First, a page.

Intermittent separation: Exploring the psycho-social impact on dispersed military families

Research output: ThesisDoctoral Thesis

Abstract

The perceived role and identity of the military family is shifting alongside new MOD and Government initiatives, increasing flexibility and encouraging stability of family life. Research has predominantly explored the psychological effects of operational deployments on military families; however, a gap remains in research pertaining to the impact of non-deployment related separations such as dispersal. This study aims to explore the psycho-social impact of intermittent separation on geographically dispersed military families.
A mixed methods, Explanatory Sequential Design was utilised with two phases and employed Pragmatism as the underpinning methodology. The purpose of the first phase was to provide an understanding on what is already known about dispersed military families and separation.
Phase 1a involved a systematic narrative review to answer the question: what is the impact of separation on military families? Eighteen papers were accepted for use in the review. Six themes were generated through thematic analysis: Stress, Depression, Psychological Well-Being, Relationships, Support and Life Experiences. Phase 1b reported geospatial analysis of publicly available data to determine if there was a suitable proxy variable for the geolocation of dispersed military families. No publicly available dataset was identified as a suitable proxy due to the number of limitations on the data.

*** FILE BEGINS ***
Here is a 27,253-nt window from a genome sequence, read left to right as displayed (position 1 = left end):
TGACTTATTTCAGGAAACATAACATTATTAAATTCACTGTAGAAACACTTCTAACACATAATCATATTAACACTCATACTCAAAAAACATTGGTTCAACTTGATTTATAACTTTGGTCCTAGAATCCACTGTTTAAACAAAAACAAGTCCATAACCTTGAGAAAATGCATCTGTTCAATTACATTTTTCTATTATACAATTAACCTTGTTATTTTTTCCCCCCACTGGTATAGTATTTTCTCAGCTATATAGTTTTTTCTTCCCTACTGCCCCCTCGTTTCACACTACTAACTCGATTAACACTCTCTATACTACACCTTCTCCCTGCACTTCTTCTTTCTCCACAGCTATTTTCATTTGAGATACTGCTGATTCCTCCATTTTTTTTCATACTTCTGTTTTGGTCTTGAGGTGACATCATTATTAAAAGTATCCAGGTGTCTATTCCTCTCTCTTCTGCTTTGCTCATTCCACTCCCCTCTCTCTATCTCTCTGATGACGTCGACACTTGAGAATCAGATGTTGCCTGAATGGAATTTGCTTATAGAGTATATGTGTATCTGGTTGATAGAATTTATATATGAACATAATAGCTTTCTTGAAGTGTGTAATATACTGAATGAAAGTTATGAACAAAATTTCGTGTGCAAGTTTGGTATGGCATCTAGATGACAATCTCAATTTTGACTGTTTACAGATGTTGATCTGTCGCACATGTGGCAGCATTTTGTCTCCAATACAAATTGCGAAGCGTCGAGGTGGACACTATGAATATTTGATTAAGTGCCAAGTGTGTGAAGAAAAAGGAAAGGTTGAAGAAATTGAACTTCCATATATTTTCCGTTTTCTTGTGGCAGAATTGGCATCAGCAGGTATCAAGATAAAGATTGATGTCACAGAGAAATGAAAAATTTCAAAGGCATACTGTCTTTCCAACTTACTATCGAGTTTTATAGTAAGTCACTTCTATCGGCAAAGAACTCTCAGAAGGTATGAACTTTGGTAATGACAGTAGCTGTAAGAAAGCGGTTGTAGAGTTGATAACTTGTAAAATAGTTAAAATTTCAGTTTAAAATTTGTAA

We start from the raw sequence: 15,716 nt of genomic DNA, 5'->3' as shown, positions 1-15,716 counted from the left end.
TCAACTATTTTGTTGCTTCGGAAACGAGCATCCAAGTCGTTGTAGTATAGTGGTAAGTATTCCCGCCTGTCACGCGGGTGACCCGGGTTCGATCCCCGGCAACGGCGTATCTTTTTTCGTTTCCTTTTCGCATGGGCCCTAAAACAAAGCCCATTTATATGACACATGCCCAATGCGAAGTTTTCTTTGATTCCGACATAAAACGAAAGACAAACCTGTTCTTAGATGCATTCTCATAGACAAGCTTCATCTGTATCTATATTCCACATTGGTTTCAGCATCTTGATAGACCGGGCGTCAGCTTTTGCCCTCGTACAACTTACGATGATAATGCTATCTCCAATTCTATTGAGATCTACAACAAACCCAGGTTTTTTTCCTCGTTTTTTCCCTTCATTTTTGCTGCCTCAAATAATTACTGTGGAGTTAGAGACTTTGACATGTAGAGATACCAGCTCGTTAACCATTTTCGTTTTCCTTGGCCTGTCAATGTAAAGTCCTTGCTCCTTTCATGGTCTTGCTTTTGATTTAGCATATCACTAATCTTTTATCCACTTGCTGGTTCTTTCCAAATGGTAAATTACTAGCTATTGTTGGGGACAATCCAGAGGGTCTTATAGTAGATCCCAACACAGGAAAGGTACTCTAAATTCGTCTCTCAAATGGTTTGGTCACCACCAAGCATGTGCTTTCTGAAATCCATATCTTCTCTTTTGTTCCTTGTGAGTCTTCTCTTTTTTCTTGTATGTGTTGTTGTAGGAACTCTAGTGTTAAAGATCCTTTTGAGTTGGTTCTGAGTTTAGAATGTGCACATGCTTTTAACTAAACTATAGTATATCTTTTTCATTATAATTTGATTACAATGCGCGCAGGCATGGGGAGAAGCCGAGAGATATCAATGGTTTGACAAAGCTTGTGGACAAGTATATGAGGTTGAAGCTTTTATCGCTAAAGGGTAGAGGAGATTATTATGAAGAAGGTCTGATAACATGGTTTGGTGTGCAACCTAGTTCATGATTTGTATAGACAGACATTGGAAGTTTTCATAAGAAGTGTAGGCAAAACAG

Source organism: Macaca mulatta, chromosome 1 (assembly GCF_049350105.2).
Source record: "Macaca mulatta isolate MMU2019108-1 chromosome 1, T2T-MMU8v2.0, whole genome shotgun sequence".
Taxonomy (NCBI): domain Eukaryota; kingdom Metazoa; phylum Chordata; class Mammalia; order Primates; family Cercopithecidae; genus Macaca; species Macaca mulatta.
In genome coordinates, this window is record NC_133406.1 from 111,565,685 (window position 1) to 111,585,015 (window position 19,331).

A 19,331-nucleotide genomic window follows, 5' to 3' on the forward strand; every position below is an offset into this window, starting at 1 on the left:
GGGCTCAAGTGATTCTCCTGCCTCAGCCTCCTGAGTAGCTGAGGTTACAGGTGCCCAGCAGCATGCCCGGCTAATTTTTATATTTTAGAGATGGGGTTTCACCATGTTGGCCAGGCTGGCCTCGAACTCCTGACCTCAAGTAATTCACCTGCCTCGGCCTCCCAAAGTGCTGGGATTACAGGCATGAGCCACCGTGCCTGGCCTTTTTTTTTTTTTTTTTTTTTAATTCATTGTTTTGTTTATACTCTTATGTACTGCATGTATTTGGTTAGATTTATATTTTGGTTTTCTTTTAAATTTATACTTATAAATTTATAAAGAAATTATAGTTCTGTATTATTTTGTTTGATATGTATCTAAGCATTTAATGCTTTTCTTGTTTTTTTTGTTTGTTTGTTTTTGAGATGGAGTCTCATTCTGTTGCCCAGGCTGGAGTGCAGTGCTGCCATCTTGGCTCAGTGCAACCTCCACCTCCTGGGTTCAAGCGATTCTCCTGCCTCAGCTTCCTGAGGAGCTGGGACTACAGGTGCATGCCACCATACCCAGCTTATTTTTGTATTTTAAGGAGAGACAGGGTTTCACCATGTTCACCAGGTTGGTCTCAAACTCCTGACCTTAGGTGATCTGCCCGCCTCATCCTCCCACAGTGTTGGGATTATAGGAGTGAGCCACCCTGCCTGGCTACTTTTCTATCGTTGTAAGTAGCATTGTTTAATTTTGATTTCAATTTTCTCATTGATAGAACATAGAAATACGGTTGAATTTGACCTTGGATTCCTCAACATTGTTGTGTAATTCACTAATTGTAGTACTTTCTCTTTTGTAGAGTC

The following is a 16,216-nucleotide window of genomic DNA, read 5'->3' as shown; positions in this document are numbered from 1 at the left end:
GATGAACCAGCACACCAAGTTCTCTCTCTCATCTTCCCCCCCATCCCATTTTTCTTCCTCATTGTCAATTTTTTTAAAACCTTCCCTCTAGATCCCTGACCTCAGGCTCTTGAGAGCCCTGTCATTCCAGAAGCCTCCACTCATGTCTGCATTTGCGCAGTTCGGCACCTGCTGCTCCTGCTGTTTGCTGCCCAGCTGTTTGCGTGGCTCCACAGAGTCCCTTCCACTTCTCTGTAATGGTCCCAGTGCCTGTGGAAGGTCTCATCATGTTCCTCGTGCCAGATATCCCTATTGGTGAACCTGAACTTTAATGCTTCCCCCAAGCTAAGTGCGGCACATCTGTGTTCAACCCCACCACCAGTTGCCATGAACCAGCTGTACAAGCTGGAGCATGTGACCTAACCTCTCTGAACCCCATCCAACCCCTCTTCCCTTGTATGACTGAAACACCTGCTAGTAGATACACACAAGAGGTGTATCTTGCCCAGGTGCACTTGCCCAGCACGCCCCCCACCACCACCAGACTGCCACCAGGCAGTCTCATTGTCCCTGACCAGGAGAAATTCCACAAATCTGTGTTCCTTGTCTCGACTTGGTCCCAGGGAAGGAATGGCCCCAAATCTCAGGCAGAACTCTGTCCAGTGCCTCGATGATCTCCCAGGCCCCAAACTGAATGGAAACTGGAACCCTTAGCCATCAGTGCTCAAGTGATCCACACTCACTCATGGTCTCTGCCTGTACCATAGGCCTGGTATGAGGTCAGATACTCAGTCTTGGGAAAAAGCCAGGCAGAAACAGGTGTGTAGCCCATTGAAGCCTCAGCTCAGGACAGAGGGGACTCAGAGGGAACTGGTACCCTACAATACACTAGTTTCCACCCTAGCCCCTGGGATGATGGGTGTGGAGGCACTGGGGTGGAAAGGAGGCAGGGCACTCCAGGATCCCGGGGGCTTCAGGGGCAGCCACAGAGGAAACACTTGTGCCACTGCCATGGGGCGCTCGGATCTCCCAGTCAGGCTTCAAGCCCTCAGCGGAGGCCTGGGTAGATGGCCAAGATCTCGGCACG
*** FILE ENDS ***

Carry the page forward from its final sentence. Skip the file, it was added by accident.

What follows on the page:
Phase 2 provided primary research findings through semi-structured interviews with 28 spouses, partners and children of UK military personnel over the age of 16. Five themes were generated through Framework Analysis: Identity, Loneliness, Well-Being, Familial Relationships and Accessing Support.
Integration of findings proposed six overarching concepts in terms of existing theories and research: Military Identity, Loneliness, Stability and Dispersal, Psychological Well-Being, Resilience and Coping and Social Support. These concepts help to develop a broad understanding of the psycho-social impact of intermittent separation on dispersed military families that was not known before.
Original languageEnglish
QualificationDoctor of Philosophy
Awarding Institution
  • Northumbria University
Supervisors/Advisors
  • Wilson-Menzfeld, Gemma, Supervisor
  • Kiernan, Matt, Supervisor
  • Rodrigues, Michael, Supervisor
Thesis sponsors
Award date8 Jul 2021
Place of PublicationNewcastle Upon Tyne
Publisher
Publication statusSubmitted - 30 Nov 2020

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